Kaigun : Strategy, Tactics and Technology in the Imperial Japanese Navy, 1887-1941
One of the great spectacles of modern naval history is the Imperial Japanese Navy's instrumental role in Japan's rise from an isolationist feudal kingdom to a potent military empire stridently confronting, in 1941, the world's most powerful nation. Years of painstaking research and analysis of previously untapped Japanese-language resources have produced this remarkable history of the navy's dizzying development, tactical triumphs, and humiliating defeat. Unrivaled in its breadth of coverage and attention to detail, this important new study explores the foreign and indigenous influences on the navy's thinking about naval warfare and how to plan for it. Focusing primarily on the much-neglected period between the world wars, David C. Evans and Mark R. Peattie, two widely esteemed historians, persuasively explain how the Japanese failed to prepare properly for the war in the Pacific despite an arguable advantage in capability.
- Paperback | 696 pages
- 178 x 254 x 44.7mm | 1,428.82g
- 15 Sep 2012
- Naval Institute Press
- Annopolis, United States
Now in paperback for the first time, this classic history of WWII was a recipient of the Society for Military History's 1999 Distinguished Book Award. It documents the Imperial Japanese Navy's instrumental role in Japan's rise from an isolationist feudal kingdom to a potent military empire. Unrivaled in its breadth and attention to detail, this important history explores the foreign and indigenous influences on the Japanese navy's thinking about naval warfare.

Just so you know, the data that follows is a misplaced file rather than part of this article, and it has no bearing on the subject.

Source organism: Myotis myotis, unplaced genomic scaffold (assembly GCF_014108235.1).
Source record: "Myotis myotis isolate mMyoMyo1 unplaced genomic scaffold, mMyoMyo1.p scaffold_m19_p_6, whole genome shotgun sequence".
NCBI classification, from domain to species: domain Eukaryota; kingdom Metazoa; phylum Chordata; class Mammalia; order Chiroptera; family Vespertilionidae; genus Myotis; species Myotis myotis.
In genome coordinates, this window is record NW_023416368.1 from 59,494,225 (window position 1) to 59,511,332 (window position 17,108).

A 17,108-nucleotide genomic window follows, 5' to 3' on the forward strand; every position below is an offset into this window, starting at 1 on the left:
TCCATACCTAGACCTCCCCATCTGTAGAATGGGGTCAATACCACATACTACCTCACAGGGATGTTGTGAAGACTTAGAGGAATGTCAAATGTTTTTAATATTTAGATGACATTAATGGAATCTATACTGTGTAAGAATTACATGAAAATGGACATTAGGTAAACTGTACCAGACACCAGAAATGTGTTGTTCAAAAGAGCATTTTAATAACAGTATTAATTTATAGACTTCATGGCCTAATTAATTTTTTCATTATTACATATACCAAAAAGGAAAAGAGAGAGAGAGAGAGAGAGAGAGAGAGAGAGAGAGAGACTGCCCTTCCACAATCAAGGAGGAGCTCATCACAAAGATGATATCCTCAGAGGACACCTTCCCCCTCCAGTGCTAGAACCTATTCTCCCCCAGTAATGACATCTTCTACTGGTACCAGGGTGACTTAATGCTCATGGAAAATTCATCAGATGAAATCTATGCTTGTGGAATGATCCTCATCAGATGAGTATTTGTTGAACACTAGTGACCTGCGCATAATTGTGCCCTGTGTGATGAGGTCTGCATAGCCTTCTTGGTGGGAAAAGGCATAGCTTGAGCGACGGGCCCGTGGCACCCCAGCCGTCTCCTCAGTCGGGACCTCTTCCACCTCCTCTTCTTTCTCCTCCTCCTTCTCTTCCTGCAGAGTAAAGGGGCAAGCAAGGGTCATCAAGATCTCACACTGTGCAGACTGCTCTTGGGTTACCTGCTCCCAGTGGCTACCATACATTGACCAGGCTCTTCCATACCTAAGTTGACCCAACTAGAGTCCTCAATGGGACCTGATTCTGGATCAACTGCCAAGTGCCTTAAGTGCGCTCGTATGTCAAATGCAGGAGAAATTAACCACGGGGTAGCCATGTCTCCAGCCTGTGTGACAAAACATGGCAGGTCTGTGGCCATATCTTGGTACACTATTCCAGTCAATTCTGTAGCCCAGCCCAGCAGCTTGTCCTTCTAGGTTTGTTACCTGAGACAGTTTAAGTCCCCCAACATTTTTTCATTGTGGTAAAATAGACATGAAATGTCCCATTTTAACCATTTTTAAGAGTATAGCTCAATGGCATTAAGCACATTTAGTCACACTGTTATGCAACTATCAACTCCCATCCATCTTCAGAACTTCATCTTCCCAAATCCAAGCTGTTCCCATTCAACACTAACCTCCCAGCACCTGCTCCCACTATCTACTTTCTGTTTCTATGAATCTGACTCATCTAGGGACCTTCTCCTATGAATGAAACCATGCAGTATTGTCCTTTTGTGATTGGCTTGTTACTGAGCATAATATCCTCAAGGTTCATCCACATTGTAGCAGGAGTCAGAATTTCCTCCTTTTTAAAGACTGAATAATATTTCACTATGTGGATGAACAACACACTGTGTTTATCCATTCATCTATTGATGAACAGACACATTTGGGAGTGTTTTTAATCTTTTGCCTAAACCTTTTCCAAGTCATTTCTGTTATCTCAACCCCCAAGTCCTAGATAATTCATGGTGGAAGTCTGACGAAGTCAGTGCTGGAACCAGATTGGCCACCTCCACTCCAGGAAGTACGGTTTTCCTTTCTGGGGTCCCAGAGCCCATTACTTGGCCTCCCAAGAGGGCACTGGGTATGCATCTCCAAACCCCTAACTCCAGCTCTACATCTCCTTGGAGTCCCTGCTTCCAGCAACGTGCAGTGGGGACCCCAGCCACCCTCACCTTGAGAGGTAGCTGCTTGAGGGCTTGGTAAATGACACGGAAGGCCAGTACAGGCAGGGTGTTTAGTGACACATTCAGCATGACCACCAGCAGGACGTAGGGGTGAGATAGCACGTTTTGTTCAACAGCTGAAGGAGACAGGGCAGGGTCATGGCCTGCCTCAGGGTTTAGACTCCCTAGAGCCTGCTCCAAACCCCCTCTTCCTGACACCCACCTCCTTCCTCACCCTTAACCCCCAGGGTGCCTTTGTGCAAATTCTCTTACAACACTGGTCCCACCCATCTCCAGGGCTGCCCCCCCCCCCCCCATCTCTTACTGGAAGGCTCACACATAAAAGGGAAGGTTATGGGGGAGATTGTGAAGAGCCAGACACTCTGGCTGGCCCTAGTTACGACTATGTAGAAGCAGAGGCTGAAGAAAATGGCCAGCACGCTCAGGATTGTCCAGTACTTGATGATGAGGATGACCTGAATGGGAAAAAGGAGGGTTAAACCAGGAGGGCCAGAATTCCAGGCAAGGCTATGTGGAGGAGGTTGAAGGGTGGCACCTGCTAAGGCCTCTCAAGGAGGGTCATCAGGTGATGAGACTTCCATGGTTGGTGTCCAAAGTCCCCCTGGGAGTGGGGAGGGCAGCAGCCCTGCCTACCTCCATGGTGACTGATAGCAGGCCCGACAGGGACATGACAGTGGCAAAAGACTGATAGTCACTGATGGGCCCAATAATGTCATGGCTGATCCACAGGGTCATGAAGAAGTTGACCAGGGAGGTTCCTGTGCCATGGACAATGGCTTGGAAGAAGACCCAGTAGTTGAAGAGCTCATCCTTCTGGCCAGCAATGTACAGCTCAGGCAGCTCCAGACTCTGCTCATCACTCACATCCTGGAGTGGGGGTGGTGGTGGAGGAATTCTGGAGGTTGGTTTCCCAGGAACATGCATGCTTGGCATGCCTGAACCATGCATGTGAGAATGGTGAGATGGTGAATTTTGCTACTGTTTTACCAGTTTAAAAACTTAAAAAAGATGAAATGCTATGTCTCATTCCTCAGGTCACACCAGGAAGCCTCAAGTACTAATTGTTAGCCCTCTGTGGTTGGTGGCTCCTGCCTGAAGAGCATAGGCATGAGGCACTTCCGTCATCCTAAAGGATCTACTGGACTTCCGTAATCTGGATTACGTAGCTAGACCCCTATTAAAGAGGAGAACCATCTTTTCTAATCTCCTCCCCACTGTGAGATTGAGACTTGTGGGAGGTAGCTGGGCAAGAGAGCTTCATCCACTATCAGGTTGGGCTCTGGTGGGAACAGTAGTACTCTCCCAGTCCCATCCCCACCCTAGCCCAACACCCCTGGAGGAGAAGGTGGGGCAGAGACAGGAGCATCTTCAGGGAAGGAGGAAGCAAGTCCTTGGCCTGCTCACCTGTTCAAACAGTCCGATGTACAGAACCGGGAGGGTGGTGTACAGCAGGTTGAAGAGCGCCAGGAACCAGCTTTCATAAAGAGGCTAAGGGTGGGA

Superbly researched and lucidly written. Journal of World History
About David C. Evans
David C. Evans was a professor of history at the University of Richmond and edited The Japanese Navy in World War II. He died in 1999. Mark R. Peattie is professor emeritus at the University of Massachusetts at Boston and a research fellow at Stanford University s Hoover Institution. He is the author of several books including, Sunburst: The Rise of Japanese Naval Air Power, 1909 1941.